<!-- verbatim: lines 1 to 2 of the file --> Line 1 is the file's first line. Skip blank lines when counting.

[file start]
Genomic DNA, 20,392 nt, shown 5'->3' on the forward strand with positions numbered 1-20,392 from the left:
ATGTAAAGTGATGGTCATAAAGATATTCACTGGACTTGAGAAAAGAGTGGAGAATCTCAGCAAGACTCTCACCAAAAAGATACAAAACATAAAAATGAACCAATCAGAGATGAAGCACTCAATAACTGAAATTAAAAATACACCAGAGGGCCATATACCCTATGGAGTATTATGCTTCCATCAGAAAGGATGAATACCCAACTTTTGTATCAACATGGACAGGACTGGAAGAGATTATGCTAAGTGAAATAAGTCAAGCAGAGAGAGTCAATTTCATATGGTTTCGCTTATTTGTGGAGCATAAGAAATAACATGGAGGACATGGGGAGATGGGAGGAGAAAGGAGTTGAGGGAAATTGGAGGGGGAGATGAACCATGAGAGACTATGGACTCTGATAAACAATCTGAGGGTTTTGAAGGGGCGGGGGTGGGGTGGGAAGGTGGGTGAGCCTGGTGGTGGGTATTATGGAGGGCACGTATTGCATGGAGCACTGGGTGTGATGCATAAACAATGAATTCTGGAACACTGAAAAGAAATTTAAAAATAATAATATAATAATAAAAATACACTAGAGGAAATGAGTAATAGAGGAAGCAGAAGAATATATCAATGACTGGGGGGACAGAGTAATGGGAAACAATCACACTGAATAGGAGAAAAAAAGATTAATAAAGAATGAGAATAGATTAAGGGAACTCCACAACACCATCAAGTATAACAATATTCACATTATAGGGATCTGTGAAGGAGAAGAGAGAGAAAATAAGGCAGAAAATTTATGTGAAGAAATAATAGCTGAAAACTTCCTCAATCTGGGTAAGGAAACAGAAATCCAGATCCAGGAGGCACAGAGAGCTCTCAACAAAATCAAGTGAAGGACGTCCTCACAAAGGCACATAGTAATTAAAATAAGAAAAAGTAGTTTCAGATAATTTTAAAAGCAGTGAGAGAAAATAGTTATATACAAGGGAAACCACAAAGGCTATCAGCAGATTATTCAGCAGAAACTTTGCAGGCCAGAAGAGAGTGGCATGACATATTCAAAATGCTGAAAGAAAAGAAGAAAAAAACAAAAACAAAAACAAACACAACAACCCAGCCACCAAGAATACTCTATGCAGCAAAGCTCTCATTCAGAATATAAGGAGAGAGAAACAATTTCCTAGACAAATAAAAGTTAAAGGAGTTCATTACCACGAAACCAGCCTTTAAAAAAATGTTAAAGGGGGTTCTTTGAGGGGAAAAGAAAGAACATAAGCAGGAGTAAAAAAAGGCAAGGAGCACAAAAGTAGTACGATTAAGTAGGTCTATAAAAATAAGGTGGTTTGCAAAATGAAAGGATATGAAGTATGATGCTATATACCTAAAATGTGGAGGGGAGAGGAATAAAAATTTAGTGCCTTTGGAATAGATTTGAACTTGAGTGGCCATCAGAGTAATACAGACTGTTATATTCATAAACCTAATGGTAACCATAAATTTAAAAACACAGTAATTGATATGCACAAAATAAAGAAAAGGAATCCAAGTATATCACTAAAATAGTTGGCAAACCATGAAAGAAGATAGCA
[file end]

Genomic DNA, 20,392 nt, shown 5'->3' on the forward strand with positions numbered 1-20,392 from the left:
ATGTAAAGTGATGGTCATAAAGATATTCACTGGACTTGAGAAAAGAGTGGAGAATCTCAGCAAGACTCTCACCAAAAAGATACAAAACATAAAAATGAACCAATCAGAGATGAAGCACTCAATAACTGAAATTAAAAATACACCAGAGGGCCATATACCCTATGGAGTATTATGCTTCCATCAGAAAGGATGAATACCCAACTTTTGTATCAACATGGACAGGACTGGAAGAGATTATGCTAAGTGAAATAAGTCAAGCAGAGAGAGTCAATTTCATATGGTTTCGCTTATTTGTGGAGCATAAGAAATAACATGGAGGACATGGGGAGATGGGAGGAGAAAGGAGTTGAGGGAAATTGGAGGGGGAGATGAACCATGAGAGACTATGGACTCTGATAAACAATCTGAGGGTTTTGAAGGGGCGGGGGTGGGGTGGGAAGGTGGGTGAGCCTGGTGGTGGGTATTATGGAGGGCACGTATTGCATGGAGCACTGGGTGTGATGCATAAACAATGAATTCTGGAACACTGAAAAGAAATTTAAAAATAATAATATAATAATAAAAATACACTAGAGGAAATGAGTAATAGAGGAAGCAGAAGAATATATCAATGACTGGGGGGACAGAGTAATGGGAAACAATCACACTGAATAGGAGAAAAAAAGATTAATAAAGAATGAGAATAGATTAAGGGAACTCCACAACACCATCAAGTATAACAATATTCACATTATAGGGATCTGTGAAGGAGAAGAGAGAGAAAATAAGGCAGAAAATTTATGTGAAGAAATAATAGCTGAAAACTTCCTCAATCTGGGTAAGGAAACAGAAATCCAGATCCAGGAGGCACAGAGAGCTCTCAACAAAATCAAGTGAAGGACGTCCTCACAAAGGCACATAGTAATTAAAATAAGAAAAAGTAGTTTCAGATAATTTTAAAAGCAGTGAGAGAAAATAGTTATATACAAGGGAAACCACAAAGGCTATCAGCAGATTATTCAGCAGAAACTTTGCAGGCCAGAAGAGAGTGGCATGACATATTCAAAATGCTGAAAGAAAAGAAGAAAAAAACAAAAACAAAAACAAACACAACAACCCAGCCACCAAGAATACTCTATGCAGCAAAGCTCTCATTCAGAATATAAGGAGAGAGAAACAATTTCCTAGACAAATAAAAGTTAAAGGAGTTCATTACCACGAAACCAGCCTTTAAAAAAATGTTAAAGGGGGTTCTTTGAGGGGAAAAGAAAGAACATAAGCAGGAGTAAAAAAAGGCAAGGAGCACAAAAGTAGTACGATTAAGTAGGTCTATAAAAATAAGGTGGTTTGCAAAATGAAAGGATATGAAGTATGATGCTATATACCTAAAATGTGGAGGGGAGAGGAATAAAAATTTAGTGCCTTTGGAATAGATTTGAACTTGAGTGGCCATCAGAGTAATACAGACTGTTATATTCATAAACCTAATGGTAACCATAAATTTAAAAACACAGTAATTGATATGCACAAAATAAAGAAAAGGAATCCAAGTATATCACTAAAATAGTTGGCAAACCATGAAAGAAGATAGCA